Jessie M. Honeyman Memorial State Park
Nehalem Bay State Park
South Beach State Park
Sunset Bay State Park
William M. Tugman State Park
The Cove Palisades State Park
LaPine State Park
Tumalo State Park
Valley of the Rogue State Park
Wallowa Lake State Park
Champoeg State Heritage Area
Detroit Lake State Recreation Area
L.L. Stub Stewart Memorial State Park
Silver Falls State Park

State and local taxes are included in all fees, OPRD said.

These rates include applicable state and local taxes.

All campers in 2021 will pay the same rates. OPRD plans a future public discussion regarding out-of-state rates and making these a normal part of the overnight stay rate structure.

44 percent of OPRD’s budget comes from the Oregon Lottery Fund, while 50 percent comes from park visitors, with another portion coming from recreational vehicle registrations and other sources. Six percent comes from federal funding, primarily for heritage-related programs.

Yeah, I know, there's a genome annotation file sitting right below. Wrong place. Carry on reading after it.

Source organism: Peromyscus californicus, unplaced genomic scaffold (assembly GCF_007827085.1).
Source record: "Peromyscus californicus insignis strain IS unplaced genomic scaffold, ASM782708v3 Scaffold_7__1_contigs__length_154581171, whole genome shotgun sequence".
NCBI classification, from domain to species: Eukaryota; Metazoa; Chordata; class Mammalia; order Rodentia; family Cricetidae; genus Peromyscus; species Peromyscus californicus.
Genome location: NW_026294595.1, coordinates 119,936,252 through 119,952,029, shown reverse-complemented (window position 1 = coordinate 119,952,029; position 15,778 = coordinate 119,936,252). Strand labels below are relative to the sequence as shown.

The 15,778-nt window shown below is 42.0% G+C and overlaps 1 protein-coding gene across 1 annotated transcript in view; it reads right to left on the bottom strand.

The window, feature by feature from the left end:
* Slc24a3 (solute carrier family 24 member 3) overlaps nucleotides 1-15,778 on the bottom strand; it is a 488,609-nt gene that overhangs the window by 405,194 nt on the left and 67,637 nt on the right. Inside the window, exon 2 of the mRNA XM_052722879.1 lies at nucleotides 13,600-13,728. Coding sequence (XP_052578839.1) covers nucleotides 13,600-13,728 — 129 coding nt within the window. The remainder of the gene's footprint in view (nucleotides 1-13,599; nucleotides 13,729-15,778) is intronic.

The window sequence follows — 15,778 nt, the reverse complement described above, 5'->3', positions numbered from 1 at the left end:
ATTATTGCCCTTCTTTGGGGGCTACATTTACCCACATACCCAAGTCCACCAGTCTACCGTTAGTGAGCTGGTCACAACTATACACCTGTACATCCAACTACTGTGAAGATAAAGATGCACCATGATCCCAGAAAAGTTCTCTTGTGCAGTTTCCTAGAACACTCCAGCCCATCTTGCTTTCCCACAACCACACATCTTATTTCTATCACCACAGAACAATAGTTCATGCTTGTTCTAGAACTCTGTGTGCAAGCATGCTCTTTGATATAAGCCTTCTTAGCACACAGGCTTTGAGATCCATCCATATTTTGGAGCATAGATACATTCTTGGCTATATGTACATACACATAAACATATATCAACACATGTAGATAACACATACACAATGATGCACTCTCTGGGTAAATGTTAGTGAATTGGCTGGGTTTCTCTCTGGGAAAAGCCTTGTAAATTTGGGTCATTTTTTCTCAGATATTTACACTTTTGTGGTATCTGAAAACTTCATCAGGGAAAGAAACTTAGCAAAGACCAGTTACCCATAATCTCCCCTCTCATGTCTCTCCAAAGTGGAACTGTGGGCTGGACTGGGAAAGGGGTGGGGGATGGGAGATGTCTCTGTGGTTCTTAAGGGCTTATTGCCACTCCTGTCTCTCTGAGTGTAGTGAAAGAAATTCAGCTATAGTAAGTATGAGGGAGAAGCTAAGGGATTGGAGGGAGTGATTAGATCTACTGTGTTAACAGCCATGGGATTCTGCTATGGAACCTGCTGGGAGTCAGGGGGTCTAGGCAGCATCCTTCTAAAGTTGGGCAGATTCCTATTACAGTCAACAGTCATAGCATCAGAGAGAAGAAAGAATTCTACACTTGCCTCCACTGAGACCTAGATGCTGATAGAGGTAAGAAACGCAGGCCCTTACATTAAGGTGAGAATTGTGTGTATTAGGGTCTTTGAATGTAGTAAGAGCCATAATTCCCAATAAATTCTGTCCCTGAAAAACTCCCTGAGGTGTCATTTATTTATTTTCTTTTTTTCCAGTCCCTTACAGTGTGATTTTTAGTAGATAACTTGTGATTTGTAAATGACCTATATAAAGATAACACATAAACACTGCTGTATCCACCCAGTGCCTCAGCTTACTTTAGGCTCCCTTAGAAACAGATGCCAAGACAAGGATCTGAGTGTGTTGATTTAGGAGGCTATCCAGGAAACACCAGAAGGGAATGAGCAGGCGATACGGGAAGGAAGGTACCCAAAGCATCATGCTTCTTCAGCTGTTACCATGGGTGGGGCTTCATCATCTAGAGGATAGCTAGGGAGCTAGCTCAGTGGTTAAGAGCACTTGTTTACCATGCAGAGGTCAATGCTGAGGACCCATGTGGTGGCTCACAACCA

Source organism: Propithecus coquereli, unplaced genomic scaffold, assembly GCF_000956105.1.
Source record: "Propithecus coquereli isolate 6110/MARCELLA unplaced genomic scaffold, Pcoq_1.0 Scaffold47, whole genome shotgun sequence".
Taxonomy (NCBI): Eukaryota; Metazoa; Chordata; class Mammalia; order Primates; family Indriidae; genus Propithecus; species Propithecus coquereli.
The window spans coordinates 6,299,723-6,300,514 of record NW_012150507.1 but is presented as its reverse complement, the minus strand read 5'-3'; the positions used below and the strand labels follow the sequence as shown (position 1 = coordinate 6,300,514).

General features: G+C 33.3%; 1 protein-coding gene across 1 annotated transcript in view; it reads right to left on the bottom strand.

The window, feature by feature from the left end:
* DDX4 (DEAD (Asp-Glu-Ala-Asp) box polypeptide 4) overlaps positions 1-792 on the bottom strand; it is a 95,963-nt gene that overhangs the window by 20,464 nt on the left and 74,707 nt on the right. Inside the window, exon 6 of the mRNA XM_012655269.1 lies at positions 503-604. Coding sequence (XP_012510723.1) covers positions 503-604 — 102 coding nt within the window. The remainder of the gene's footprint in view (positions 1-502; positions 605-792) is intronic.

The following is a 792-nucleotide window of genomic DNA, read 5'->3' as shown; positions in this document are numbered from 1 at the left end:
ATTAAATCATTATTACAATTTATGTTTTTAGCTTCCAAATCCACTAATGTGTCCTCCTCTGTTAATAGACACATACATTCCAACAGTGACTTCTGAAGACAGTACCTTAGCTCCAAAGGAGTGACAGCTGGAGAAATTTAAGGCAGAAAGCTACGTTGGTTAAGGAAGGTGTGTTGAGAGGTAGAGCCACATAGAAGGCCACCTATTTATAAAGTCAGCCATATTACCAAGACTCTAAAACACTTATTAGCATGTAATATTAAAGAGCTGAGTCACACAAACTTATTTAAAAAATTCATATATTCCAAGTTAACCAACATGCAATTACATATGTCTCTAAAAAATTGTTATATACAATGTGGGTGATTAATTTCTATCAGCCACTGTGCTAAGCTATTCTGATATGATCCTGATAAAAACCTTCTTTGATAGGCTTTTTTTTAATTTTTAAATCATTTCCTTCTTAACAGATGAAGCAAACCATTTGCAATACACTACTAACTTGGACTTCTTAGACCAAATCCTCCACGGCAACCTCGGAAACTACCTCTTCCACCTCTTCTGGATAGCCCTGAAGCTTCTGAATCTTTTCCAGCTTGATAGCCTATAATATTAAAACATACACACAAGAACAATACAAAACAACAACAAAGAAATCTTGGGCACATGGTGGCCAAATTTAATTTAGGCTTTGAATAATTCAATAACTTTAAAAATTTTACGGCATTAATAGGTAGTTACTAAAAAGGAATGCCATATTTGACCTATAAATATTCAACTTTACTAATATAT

Revenue for OPRD is projected to be down more than $20 million by the end of the 2019-21 biennium that ends June 30. However, the vast majority of parks have already reopened and OPRD said they expect nearly all to be completely back in operation over the next few months.

Although Oregon Lottery and park visitor fee revenue is projected to be down more than $20 million by the end of the 2019-21 biennium that ends June 30, nearly all state parks are open or will be in the next few months, including those parks that will reopen after usual seasonal closures.

“Our visitors and staff have weathered a rough 12 months,” said Lisa Sumption, director of the Oregon Parks and Recreation Department (OPRD). “None of us imagined this time last year that we would face a more than two-month shutdown of Oregon State Parks and then reopen under pandemic and safety precautions, followed by last September’s wildfires that damaged our local communities and several state parks. This February’s ice storm also brought down trees and limbs and damaged some facilities in northern Willamette Valley and Columbia River Gorge parks.